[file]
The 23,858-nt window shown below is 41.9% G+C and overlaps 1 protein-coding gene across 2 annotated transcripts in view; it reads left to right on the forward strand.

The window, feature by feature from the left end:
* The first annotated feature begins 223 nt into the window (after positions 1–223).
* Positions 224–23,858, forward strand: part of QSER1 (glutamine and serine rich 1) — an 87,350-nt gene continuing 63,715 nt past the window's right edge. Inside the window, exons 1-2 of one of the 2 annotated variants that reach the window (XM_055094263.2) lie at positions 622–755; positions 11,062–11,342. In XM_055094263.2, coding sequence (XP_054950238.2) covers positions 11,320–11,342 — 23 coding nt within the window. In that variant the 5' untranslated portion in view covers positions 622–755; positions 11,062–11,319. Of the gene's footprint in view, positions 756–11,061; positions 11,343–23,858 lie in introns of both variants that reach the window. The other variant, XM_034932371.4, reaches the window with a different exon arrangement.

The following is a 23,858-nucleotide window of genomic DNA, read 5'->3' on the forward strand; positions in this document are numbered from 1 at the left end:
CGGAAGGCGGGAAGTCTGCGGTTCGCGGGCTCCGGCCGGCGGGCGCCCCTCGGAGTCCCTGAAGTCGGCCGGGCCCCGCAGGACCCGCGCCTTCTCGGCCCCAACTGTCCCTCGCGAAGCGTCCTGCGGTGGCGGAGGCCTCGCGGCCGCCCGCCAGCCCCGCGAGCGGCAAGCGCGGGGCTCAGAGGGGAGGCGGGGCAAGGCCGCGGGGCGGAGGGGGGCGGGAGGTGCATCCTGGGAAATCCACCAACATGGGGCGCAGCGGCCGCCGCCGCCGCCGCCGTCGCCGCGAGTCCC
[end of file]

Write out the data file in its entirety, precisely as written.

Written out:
The 23,858-nt window shown below is 41.9% G+C and overlaps 1 protein-coding gene across 2 annotated transcripts in view; it reads left to right on the forward strand.

The window, feature by feature from the left end:
* The first annotated feature begins 223 nt into the window (after positions 1–223).
* Positions 224–23,858, forward strand: part of QSER1 (glutamine and serine rich 1) — an 87,350-nt gene continuing 63,715 nt past the window's right edge. Inside the window, exons 1-2 of one of the 2 annotated variants that reach the window (XM_055094263.2) lie at positions 622–755; positions 11,062–11,342. In XM_055094263.2, coding sequence (XP_054950238.2) covers positions 11,320–11,342 — 23 coding nt within the window. In that variant the 5' untranslated portion in view covers positions 622–755; positions 11,062–11,319. Of the gene's footprint in view, positions 756–11,061; positions 11,343–23,858 lie in introns of both variants that reach the window. The other variant, XM_034932371.4, reaches the window with a different exon arrangement.

The following is a 23,858-nucleotide window of genomic DNA, read 5'->3' on the forward strand; positions in this document are numbered from 1 at the left end:
CGGAAGGCGGGAAGTCTGCGGTTCGCGGGCTCCGGCCGGCGGGCGCCCCTCGGAGTCCCTGAAGTCGGCCGGGCCCCGCAGGACCCGCGCCTTCTCGGCCCCAACTGTCCCTCGCGAAGCGTCCTGCGGTGGCGGAGGCCTCGCGGCCGCCCGCCAGCCCCGCGAGCGGCAAGCGCGGGGCTCAGAGGGGAGGCGGGGCAAGGCCGCGGGGCGGAGGGGGGCGGGAGGTGCATCCTGGGAAATCCACCAACATGGGGCGCAGCGGCCGCCGCCGCCGCCGCCGTCGCCGCGAGTCCC